I had an interesting discussion about testing on the Ansible list. I asked whether or not the Ansible developers had plans to introduce a testing framework to test the actions in a playbook. Apparently I was unpersuasive since they did not find the idea very useful.
My reasoning was that like unit testing in software development, all code must be tested. An Ansible playbook is code even though it uses a declarative format. So, I was looking for the equivalent of JUnit for Ansible. This follows the principle of No Single Point of Failure. Ansible is a great tool, but adding an external check of the resulting server configuration makes it better. Even the best coders need unit tests.
As a result of this discussion I did learn two ways to approach Ansible testing:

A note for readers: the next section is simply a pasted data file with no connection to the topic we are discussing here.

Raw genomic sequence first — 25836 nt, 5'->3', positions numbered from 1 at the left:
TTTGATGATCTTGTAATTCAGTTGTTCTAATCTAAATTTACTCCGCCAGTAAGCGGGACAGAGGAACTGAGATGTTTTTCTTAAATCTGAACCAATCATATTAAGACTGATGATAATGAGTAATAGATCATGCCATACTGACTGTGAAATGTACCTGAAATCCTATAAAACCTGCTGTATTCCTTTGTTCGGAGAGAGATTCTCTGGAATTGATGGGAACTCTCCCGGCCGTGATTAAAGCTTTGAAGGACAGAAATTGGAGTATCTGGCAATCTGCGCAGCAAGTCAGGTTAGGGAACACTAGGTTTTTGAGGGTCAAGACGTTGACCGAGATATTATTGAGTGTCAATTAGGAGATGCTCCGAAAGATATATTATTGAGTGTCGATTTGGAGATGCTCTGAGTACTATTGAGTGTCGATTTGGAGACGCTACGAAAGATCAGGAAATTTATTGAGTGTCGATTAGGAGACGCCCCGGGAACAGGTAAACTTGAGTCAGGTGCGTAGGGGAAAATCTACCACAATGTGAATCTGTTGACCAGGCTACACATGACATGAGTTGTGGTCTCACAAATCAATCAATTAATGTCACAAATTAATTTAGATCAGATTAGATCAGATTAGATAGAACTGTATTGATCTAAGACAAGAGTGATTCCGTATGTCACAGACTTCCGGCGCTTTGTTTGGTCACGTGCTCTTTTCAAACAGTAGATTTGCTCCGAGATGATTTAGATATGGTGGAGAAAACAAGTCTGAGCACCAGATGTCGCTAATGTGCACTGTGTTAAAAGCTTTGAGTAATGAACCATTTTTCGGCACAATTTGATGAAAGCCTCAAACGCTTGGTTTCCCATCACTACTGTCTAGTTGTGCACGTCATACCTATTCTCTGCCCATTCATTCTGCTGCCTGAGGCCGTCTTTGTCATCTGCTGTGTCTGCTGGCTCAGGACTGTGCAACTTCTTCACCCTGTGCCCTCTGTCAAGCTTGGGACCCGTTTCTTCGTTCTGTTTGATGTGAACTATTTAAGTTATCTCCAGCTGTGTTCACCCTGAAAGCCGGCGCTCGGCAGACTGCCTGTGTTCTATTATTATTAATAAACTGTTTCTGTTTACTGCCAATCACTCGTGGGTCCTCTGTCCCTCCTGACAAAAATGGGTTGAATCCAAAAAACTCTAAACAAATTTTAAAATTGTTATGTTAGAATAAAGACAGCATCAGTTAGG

- Using a test playbook. This has the advantage of being integrated with Ansible. It uses basic Unix commands to test the server configuration.
- serverspec. This Ruby library is made to test server configurations. It looks very cool. It uses an easy to read declarative syntax like Ansible. Since it is a completely distinct system I think this will make a good “unit testing” framework for Ansible. Now I won’t have to write one myself.
Following the test driven development (TDD) approach, the work-flow would now be:
- Write serverspec test.
- Write Ansible playbook.
- When playbook passes the test its done.
I will also add this as a process step under continuous integration. Both Ansible and serverspec scripts will get checked into git. Once they are then Jenkins (my continuous integration server) will check them out and run the serverspec tests. The serverspec test will run in my integration environment. The initial Ansible playbook development will take place in my Vagrant-based development environment.